I had a few hours to spare yesterday. While I considered writing up something on the fly to celebrate that rare occurrence, my pre-post research led me down a rabbit hole which burned away an entire afternoon.
The time-wasters in question were scanned copies of the 1966 Sears and J.C. Penny holiday catalogs. My original intent was to find supporting documentation for a thing I was going to do about housewares and consumer capitalism, but things got messy in a way that required me to rethink my entire approach. (This lack of Procrustean rigidity is why I will never be allowed to sip from the sweet clickbait revenue stream.)
Instead, I contented myself with poring over a thousand-page testament to the material culture of a heavily mythologized era. The “London Look” was in that year, with mass market stabs at “Carnaby Street” fashion attempting to dispel the last vestiges of drab, buttoned-down sobriety. Color TV sets were the new standard in home luxury, while 8-track cassette decks offered a (quite overstated) glimpse into the future of home audio. Everything was cleaner, sleeker, and more colorful as befitting an age of front-facing futurism untainted by the pan-spectrum cultural crisis to come.
1966 was also the year when TV-fueled “Batmania” broke wide, and the both catalogs contained ample evidence of its merchandised popcult footprint.
There were costumes, of course, ranging from the sedately functional…
…to the hyper-accessorized stuff of childhood dreams (and more than a few nightmares, I’d wager).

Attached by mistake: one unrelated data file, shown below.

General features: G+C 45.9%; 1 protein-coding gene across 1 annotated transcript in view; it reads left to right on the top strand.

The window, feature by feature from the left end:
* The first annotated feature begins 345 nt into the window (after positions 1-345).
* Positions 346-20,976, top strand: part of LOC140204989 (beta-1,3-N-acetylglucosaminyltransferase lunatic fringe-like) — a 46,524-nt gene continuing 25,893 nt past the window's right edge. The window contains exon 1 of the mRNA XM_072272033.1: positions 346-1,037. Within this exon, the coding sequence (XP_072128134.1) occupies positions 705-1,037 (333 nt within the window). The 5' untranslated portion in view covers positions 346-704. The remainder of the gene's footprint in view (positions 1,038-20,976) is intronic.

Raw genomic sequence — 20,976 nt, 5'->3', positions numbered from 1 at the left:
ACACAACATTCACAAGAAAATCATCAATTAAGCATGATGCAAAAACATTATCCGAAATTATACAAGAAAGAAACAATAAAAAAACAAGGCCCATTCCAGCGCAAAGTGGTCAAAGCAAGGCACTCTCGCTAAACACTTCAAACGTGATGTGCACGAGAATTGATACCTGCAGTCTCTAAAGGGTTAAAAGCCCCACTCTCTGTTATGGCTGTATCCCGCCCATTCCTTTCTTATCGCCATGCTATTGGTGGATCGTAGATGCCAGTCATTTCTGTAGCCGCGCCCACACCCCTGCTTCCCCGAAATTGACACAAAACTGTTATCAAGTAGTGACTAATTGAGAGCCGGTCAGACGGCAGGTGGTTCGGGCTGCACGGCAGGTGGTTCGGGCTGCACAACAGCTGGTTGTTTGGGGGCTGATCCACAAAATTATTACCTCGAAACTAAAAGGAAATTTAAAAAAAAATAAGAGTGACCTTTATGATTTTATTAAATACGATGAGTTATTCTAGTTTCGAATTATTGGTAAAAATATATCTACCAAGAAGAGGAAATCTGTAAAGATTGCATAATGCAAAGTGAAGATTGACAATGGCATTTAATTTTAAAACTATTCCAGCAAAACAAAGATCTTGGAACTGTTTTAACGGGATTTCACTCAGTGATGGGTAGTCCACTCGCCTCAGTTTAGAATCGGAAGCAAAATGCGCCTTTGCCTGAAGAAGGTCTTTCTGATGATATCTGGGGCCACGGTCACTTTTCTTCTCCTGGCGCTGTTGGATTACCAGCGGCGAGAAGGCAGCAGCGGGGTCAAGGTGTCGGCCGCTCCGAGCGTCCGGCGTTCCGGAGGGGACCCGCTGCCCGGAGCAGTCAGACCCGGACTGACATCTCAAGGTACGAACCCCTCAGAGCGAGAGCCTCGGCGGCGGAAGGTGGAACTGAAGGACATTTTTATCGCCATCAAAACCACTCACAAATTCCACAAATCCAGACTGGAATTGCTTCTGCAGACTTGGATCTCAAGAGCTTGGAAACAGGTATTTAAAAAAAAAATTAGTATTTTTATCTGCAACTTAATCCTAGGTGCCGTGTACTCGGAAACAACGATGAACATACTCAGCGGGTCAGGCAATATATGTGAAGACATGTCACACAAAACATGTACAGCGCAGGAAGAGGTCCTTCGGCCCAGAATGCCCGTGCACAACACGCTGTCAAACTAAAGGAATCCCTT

A number of Batman-themed playsets also made it to the shelves in time for the holiday…
…and play-related destruction shortly thereafter.
In case the text is too difficult to read, the villains featured in the Justice League playset included Joker, Brain Storm, Thunderbolt, Kaltor (a minor Aquaman frenemy), Key Man, and “Mouseman.”
Though I was born about a decade too early to encounter this stuff on store shelves, I’m amazed that I never came across any of these sets at the flea markets, church sales, or curbside garbage troves I frequented during my youth. They were exactly the type of thing Lil Bro and I would’ve kept an eye out for as kids, but none of it filtered down into our grimy hands.
Maybe the production runs were too small to ensure any generational spillover. Maybe the quality of the product was so shoddy that none of it survived into the mid-Seventies. Or maybe we were too caught up in the action figure buzz that we tended to overlook such primitive diversions. (Whatever the case was, I can guarantee you my sibling is going to hit up eBay as soon as he reads this post.)
Another item of Bat-merch we never spotted in the wild was the “giant size” Batman doll…
…and honestly, I’m kinda glad about that. The dolls were an odds-on favorite for the the most inexplicably nightmarish artifact of the Batman ’66 fad, but were beaten out by unexpected (and unwanted and unholy and unnerving) contender from the distaff side of the vintage toy aisle….
I supposed it could viewed as the birth of “two things” culture. And proof that it should’ve been strangled in its crib.